Collective memory can be manipulated; it is not set in stone. British international relations scholar Jenny Edkins has argued that political leaders use trauma and nostalgia to maintain control over their citizens. Edkins thesis in Political trauma and memory is that “the old Newtonian way of thinking about time persists not because we haven’t had time to rethink those ideas in the light of new scientific analysis, but because linear, homogeneous time fits a particular form of power – sovereign power, the power of the modern state. “Sovereign power, she adds, produces and is itself produced by trauma: it causes wars, genocides and famines”.

Russian and Western leaders use historical narratives to increase their sovereign power. While Putin has his trauma about the end of the Soviet Union, the West has his trauma about the Cuban Missile Crisis and the Cold War. Putin’s trauma led him to be nostalgic for the greatness of the Soviet Union and its leader’s position as one of two dominant figures in a bipolar world. Biden’s trauma of being a weak Democrat to Russia led him to fake President John Kennedy’s actions during the tense 13 days. He sees himself as the leader of the free world, defending democracy against tyrants by pouring arms and money into Ukraine through a proxy war with Russia that has all the elements of a Cold War 2.0.

State power dominates in Russia and the West through a perverse nostalgia. Putin’s constant references to the past Great Patriotic War and the heroism of his people fighting previous invasions of Russia by the West have cemented his power. In the United States and the West, the conflict is portrayed as freedom versus autocracy, as in the Cold War it was communism versus capitalism. In Congress’ recent vote for cash for Ukraine, the authorization bill passed 86-11 in the Senate and 368-57 in the House, with only Republicans voting against it as a form of petty protest against President Biden. Few questions were asked about where the $40 billion came from or how best to use it to fix national infrastructure. While Congress quibbled over nickels and pennies in Biden’s Build Back Better, it didn’t argue over billions to defend motherhood and apple pie against the ravenous bear.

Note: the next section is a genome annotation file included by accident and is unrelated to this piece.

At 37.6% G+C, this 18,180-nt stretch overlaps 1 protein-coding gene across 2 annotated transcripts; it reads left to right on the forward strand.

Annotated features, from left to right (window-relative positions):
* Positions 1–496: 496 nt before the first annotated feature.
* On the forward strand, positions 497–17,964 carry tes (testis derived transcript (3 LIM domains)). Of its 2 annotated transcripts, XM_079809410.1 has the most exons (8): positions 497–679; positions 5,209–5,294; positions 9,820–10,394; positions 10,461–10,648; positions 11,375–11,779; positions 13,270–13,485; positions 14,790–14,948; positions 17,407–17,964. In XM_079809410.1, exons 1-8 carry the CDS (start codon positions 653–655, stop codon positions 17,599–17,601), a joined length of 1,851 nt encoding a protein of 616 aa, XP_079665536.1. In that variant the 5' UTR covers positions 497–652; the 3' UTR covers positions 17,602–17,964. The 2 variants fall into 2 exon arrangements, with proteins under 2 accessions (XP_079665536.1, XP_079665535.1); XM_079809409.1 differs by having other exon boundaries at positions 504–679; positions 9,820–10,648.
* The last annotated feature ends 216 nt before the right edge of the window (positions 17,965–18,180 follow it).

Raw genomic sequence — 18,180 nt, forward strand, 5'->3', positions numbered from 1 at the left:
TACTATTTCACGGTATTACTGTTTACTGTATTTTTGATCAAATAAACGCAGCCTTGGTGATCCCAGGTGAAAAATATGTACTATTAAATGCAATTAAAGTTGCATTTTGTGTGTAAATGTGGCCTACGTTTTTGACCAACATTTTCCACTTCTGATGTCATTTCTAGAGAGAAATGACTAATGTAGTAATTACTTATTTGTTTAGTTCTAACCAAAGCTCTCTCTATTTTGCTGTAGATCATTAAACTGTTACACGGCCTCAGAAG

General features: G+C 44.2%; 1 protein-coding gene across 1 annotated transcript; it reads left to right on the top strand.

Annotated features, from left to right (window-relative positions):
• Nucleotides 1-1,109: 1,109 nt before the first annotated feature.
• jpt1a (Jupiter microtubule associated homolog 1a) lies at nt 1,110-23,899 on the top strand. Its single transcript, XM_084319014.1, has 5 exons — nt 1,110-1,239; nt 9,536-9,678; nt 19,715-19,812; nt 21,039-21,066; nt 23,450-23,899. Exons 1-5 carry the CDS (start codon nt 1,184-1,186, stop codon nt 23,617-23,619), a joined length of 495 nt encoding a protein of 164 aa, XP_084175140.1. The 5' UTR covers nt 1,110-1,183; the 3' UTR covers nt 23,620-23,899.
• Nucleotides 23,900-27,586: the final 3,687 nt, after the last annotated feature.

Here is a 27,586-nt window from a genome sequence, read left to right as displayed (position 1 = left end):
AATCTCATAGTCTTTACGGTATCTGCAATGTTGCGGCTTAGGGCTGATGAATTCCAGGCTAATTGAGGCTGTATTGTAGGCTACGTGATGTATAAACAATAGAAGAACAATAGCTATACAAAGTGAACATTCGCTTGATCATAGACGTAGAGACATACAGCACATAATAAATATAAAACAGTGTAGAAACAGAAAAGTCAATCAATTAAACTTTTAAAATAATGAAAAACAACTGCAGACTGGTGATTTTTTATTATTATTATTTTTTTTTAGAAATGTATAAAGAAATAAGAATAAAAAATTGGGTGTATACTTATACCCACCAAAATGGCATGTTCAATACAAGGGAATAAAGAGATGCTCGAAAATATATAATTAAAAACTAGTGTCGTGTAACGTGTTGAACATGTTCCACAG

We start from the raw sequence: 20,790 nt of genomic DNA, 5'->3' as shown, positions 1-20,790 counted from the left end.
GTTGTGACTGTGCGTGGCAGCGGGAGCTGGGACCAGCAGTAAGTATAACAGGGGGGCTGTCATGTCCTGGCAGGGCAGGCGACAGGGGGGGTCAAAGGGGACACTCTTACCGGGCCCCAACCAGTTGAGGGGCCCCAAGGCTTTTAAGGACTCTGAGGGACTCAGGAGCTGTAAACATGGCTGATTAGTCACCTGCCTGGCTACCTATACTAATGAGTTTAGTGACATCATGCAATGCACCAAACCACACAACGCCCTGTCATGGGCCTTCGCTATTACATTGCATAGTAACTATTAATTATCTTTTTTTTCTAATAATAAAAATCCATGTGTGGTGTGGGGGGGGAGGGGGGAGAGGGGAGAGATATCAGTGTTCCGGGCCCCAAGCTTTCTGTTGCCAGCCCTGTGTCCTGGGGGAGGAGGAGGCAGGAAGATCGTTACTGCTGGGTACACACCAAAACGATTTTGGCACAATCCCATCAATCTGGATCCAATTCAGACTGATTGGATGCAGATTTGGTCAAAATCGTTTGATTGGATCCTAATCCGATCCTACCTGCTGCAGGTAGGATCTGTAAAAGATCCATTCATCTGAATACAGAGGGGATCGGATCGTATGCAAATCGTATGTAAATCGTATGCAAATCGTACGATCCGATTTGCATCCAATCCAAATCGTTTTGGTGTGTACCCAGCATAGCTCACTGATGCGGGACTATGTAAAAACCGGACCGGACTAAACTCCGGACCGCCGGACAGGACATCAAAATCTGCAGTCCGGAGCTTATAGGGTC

Edkins concludes his provocative book with a speculation of how states learn to better control time and memory. What we are subjected to, Edkins argues, is much deeper and more insidious than fake news or simple information warfare. According to Edkins, our memories are intertwined in today’s headlines by the state in a way that excludes opposition, serious dialogue and real politics.

Cold War 2.0 is part of the manipulation of trauma and nostalgia. Only extreme vigilance can hope to reveal the stories behind the stories. But even then, the real politics seems lost. People are dying of starvation, millions of people are being displaced by climate change as huge amounts of resources are wasted in this new Cold War, not to mention the tragic loss of life and destruction. The lessons of the first cold war have not been learned. Cold War 2.0 is different, but not better.